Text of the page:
I really liked what they did with the franchise, and I enjoyed the film.  I think if you're not a fan you'll enjoy the film just for the  sheer pace of the film.  It's a fast pace film with lots of chills and thrills for the moviegoer who isn't a fan of the franchise, but for us fans it a great re-boot and a fun ride.



Tuesday, May 28, 2013

Weekend (1967)



Okay this is my last Godard review for awhile.  Since I read the book: "Everything Is Cinema: The Working Life of Jean-Luc Godard" I wanted to review some of his films to get a better rounded view of Godard.  First was Breathless, and now "Weekend".  Weekend is considered Godard's last film of the 60's. He would eventually come back to movie making in 1972, but till then Godard was as he said "finished with cinema".  The end of Week-end even states this in the end credits.

To tell you that it was a difficult movie to get through is an understatement.  Not that it is a bad movie.  It's far from that.  Weekend is one of Godard's darkest films, and it really reminded me of  certain other films about the end of the world, but what Godard does which other filmmakers do not is to include sociopolitical undercurrents within the story.  The film is about consumerism, and breakdown of civilization into savagery.   Our main characters Corinne (Mireille Drac) and Roland (Jean Yanne) play two characters which garner little sympathy  from its audience.  Right at the beginning we hear that these two characters are plotting each others demise with their respective lovers.  They are also plotting together to kill Corinnes's ailing father for the inheritance.  So right away we really have no vested interest in these characters.  We are just passive viewers on a journey toward the downward spiral of civilization.

Pretty heady stuff isn't it?  It's hard to follow, and at times I felt myself drifting.  But the world that Godard presents is one of utter chaos, and one that is yet poetic in nature.  The films lead characters are driven by primitive instincts.  I won't get into how Godard's political views find their way into the film, nor will I discuss the underlining meaning of the film and its characters.  For that their are other film scholars who can do a better job then I can ever do.  What I will discuss is the way the film is structured, how it looks, and how does it stand as a film.

The film is dark.  In the end our characters meet their demise, and the funny thing is that we don't really care. The film's look is interesting.  I also wanted to see "Weekend" because it was in color, and I was intersted in seeing how Godard handles it.   I found out that most of the film was shot in exteriors, and Godard increased the films speed by force processing the film.  Godard's long time cinematographer (Raoul Coutard) said, that at times he needed to put filters on the cameras to decrease the exposure because of the high  ISO they were rating the film stock at.  By doing this Godard creates a interesting color palette in the film, which gives the film that certain quality of documentary.  I believe that is what Godard wanted since he liked the intimacy and the unpredictability of the documentary form.  It's why sometimes Godard did not give his actors their lines before shooting.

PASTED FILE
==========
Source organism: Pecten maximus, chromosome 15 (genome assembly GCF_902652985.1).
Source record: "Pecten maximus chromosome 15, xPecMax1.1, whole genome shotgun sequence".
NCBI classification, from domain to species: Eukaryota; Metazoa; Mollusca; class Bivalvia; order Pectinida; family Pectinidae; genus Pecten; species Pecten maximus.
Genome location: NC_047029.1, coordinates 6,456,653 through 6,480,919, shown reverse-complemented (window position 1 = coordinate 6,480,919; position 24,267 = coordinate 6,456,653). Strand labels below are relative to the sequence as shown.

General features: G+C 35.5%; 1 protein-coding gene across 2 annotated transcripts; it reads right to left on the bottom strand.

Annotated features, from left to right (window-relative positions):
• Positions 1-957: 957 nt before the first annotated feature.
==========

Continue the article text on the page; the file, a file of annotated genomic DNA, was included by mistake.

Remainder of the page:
I've always said that atmosphere in a movie is important.  That atmosphere in the film works, and it gives it an edge that a lot of films in it's day did not have.  I am reminded of Wim Wenders "The End of the World", and Romero's "Dawn of the Dead" looking at Godard's film.  Godard even touches on cannibalism, and it is the human condition spiraling into savagery and it's this that I come away with.

Godard while making the film seemed to be mocking the critics, and it is largely known that Godard was tired of the whole process that was film making.  That is why at the end of the film it says "the end of cinema".  There are scenes in the film that disturb.  The killing of a pig is one.  Godard handles the violence very objectively, but it is this scene that disturbs the viewer.  Throughout the film we see dead people on the road, and cars crashed and burning, but its is the scene with the pig that jolts us.  Godard's does this on purpose to get a reaction from his audience.  In an interview Godard says this about the scene:

"I think an audience will be much more shocked by the death of a pig then the death of a human being, even if it were told that it was a real human being.  One is not used to the idea of shooting animals just for a movie."

We (the audience) have no emotion of seeing all the dead human beings throughout the film lying in the road.  But when Godard injects the scene with the pig he is showing the duplicity of his audience.  You can see Godard sneering at the thought of our reaction, and that is what he wants.

So is "Weekend" a film for everyone?  Definitely NOT!!   Does it show Godard's genius?  Yes it does.  Of course for a lot of us the film may not work for them, but I don't see it that way.  Godard makes certain points in the film, and he does so by engaging his audience.  That separates Godard from other filmmakers.  He is willing to engage his audience even to the point of pissing them off.